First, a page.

So what, definitively, do we do with multiple objects? The last time (here, section 9) we discussed this, it was either INDIR DIR or DIR la INDIR. The latter always seemed a bit more unwieldy to me, and I'm realizing I really haven't thought of the structure as working that way at all since then. So with our serial objects, a clause would look something like this:

ni si ana ka mama ka sihi

1SG=PERF=give DEF=mom DEF=vegetable
"I gave my mom the veggies" or "I gave the mother of the veggies (to someone)"

...where this could either be two objects, one direct and one indirect, or a single object consisting of a genitive phrase. The question is, is this ambiguity acceptable? I'm inclined to say "yes," as I have a hard time imagining a situation where this distinction would actually be pragmatically relevant. I think usually the alterate interpretation would be so semantically or pragmatically anomalous as to warrant no concern. Still, supposing we decided to overtly mark the indirect object:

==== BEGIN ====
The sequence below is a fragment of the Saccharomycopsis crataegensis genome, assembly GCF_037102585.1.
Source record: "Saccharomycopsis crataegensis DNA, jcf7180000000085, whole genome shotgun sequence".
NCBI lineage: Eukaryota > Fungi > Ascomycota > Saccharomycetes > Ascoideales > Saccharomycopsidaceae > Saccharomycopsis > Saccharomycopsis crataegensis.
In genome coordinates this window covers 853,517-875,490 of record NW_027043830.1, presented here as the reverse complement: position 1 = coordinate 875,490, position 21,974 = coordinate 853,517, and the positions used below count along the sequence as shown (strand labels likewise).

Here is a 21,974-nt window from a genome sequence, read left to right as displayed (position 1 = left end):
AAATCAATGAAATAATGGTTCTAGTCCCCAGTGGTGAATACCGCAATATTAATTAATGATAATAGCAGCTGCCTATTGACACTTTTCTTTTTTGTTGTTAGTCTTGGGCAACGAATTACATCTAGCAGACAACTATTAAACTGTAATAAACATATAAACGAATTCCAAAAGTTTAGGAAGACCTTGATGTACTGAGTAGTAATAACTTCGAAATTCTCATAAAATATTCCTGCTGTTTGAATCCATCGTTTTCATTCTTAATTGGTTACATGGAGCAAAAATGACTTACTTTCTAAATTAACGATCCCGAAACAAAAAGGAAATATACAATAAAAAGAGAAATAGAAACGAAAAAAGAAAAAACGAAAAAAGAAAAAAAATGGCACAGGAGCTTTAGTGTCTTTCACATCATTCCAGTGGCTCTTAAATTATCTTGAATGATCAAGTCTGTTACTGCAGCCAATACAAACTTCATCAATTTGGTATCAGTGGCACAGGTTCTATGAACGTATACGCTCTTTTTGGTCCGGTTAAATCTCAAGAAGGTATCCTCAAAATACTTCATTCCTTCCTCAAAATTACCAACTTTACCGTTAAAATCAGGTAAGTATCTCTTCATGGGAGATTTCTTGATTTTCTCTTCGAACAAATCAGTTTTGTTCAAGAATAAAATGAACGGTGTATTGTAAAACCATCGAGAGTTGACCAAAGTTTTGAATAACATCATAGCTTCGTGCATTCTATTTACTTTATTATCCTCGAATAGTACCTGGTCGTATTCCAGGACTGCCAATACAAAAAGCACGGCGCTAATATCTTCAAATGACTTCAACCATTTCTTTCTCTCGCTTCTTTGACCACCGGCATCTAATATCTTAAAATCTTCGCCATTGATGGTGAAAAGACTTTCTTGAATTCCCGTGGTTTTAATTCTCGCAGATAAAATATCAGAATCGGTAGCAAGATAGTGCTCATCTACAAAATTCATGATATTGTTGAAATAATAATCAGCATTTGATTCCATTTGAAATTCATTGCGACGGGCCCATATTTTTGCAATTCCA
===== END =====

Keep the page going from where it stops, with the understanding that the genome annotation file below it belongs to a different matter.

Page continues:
ni si ana la ka mama ka sihi
1SG=PERF=give DAT=DEF=mom DEF=vegetable
"I gave my mom the veggies"

OR

ni si ana ka sihi la ka mama
1SG=PERF=give DEF=vegetable DAT=DEF=mom
"I gave my mom the veggies"

In longer phrases like these I actually don't at all mind the presence of la. I think it's with pronominal objects that la messes up the rhythm:

li si ana la ni ka hiu
3SG=PERF=give DAT=1SG DEF=knife
"she gave me the knife"

OR

li si ana ka hiu la ni
3SG=PERF=give DEF=knife DAT=1SG
"she gave me the knife"

This used to bother me with Esperanto al as well, but I've completely gotten used to it now; I'm afraid this decision is going to have to be made on typological and/or aesthetic grounds. Somehow, though, I do need to come to a decision, because I want to look into valence-increasing devices, like causatives. Taking ho* as a causative marker, then, we get into this kind of trouble:

le Ela i ma nuku
NAME=Ela 3=IMPF=sleep
"Ella is sleeping"

ni si ho nuku le Ela
1SG=PERF=CAUS=sleep NAME=Ela
"I put Ella to bed"